Just a warning about IFAs. They will probably be very willing to assess you, and they do pay carers considerably more but what I don't think many carers realise is that the IFAs charge the LA huge amounts of money to "sell" them one of the families that they have recruitred. This means that their are massive profits for the directors of IFAs - I know some of them and one drives a Porsche and another has bought his 4 adult children their own homes and has a string of race horses - I could go on but I'm sure you get the message. They don't have access to any children of course, so they have to "sell" you to an IFA and as DtheB says LAs are loathe to "buy" these placements for cost reasons. Mind I think if it were a toss up between a carer saying she wouldn't do transport to contact, and the only other option was an IFA they would quickly agree to provide contact transport!!
I would be very surprised if LAs had to buy placements from IFAs for 0 -2 years. But it all depends, if it happens that all their foster carers are full then they have no option. If you do decide to contact IFAs I would ask them how many 0 -2 placements they have sold to the LA in the past 12 months/2 years. They are a business and are sometimes economical with the truth!
You ask about transport for contact and whether you have to stay - I don't know the answer to whether they now want you to stay (a contact supervisor) is meant to observe contact, make notes on the interaction between the child and parents) and I think it grossly unfair if they are expecting carers to do this. It isn't that carers aren't capable of doing this - I'm sure most carers are far better than some of the contact supervisors I have comes across (one used to be half asleep during contact) and the notes they make are hardly worth the paper they are written on.
I honestly think that carers for LAs should get together (united we stand divided we fall) and negotiate some sensible arrangements about this business of transport and observation. As you say the idea of dragging your own children for miles in the school holidays is ridiculous in my view. So long as foster carers keep agreeing to do it, nothing will be done. I know LAs budgets have been slashed but that is not the problem of the carers and Directors of LAs should be telling the govt that they can no longer ensure that children have contact. The importance of contact is not only to ensure the child knows the parents haven't disappeared off the face of the earth, but when it comes to court, lawyers for the birth parents will drive home the point to the judge that the parents have been afforded proper contact and that could mean the LA are sent off to give them this opportunity and that means a longer and longer wait for the child's future to be secured.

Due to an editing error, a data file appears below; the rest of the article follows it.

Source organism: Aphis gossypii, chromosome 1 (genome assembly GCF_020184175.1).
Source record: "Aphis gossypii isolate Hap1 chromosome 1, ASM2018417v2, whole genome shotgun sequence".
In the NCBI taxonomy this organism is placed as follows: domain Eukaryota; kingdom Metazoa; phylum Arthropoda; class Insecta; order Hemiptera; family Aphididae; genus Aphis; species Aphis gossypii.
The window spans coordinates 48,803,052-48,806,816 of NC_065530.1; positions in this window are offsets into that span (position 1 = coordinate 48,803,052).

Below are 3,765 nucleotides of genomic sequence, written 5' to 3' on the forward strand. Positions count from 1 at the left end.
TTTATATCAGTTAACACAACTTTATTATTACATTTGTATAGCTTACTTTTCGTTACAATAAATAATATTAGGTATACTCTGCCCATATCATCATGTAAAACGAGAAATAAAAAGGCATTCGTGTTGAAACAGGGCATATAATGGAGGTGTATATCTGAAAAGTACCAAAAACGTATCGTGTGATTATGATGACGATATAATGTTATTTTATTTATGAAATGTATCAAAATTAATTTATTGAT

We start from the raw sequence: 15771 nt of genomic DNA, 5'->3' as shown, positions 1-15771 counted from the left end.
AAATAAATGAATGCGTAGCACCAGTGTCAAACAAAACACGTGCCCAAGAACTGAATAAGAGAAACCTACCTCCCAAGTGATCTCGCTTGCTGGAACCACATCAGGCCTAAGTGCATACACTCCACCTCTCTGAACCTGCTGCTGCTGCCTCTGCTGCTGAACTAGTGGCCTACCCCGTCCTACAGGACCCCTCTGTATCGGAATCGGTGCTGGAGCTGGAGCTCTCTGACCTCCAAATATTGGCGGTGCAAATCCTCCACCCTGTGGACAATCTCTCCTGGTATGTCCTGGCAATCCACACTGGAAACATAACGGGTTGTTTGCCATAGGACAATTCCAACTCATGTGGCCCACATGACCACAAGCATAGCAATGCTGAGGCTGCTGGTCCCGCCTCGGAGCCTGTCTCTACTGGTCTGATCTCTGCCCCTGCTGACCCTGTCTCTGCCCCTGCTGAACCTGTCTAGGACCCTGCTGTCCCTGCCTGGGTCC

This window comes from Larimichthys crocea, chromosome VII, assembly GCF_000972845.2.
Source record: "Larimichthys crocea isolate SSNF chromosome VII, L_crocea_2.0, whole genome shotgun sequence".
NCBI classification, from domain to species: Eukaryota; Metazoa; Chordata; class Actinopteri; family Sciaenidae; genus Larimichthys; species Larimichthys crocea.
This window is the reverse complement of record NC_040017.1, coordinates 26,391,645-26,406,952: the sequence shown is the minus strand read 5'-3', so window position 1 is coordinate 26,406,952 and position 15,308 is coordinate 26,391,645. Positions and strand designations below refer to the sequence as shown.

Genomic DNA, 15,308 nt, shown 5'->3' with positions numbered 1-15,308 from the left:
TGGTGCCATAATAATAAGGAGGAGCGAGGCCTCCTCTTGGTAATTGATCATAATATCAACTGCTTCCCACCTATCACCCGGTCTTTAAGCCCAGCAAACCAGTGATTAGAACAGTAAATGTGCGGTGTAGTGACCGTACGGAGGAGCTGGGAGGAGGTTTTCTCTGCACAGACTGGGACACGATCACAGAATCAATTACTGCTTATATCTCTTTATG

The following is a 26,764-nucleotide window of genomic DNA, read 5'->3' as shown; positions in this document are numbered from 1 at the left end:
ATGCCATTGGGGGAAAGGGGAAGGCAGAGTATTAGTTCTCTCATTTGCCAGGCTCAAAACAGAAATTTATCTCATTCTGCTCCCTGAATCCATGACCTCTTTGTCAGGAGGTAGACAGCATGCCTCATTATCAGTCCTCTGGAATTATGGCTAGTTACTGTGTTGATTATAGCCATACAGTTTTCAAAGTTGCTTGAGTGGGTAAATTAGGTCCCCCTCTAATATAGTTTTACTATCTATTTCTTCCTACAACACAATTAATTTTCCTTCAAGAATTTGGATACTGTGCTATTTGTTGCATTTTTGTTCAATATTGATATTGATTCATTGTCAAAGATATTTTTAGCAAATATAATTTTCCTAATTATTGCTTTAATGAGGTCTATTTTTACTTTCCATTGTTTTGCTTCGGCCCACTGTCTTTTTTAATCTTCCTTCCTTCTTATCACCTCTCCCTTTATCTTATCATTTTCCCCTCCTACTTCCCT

Sorry I am going on so long ......................
Have you thought of childminding instead!!! (seriously)
BustertheDonk - any chance you could organise with other carers for proper negotiations and compromises made to deal with this issue of transport to contact?
Nananina - Thanks for all that- I'm really grateful for the input. I'm starting to get an understanding of some of the issues involved. I've been looking at the policies of councils local to me and they do seem to vary hugely. Could I work for one LA while living in another ? - (as long as the distances are feasible etc)
To be honest I have thought about child minding, but fostering seemed to be more appealing because of feeling like I was doing something really useful to help children in potentially difficult circumstances. Hmm - will continue looking in to it but thanks for your help.
wow - Nananina.. I just love your responses... I wish you worked for my LA !!
Runoutofideas - contact can be any time of the day.. really at the moment depends on when/if they have someone available to supervise, and a room available.. we currently have 2-4 during the week x 3 and then sat 11-3. I drop off and then come back later.. pretty much leaves me 1hr free if that inbetween drop & collect. Contact centres are supposed to be nearest to the child in care, but some of ours have been closed (cuts!!) so it takes me 20 mins drive each way.
I'm still a learner, but I think contact can vary greatly - each case is individual but I'm told 3 times a week is normal..
I think pretty much you are 'expected' to fit in around what is best for SS, rather than them fitting in around you...
Lots of food for thought....
Nananina - luckily for us the transporting isn't an issue, and to be honest I wouldn't want 'strangers' or a different person all the time bringing the kids back - we get paid well for our mileage (thankfully) so I'm quite happy at the moment to run around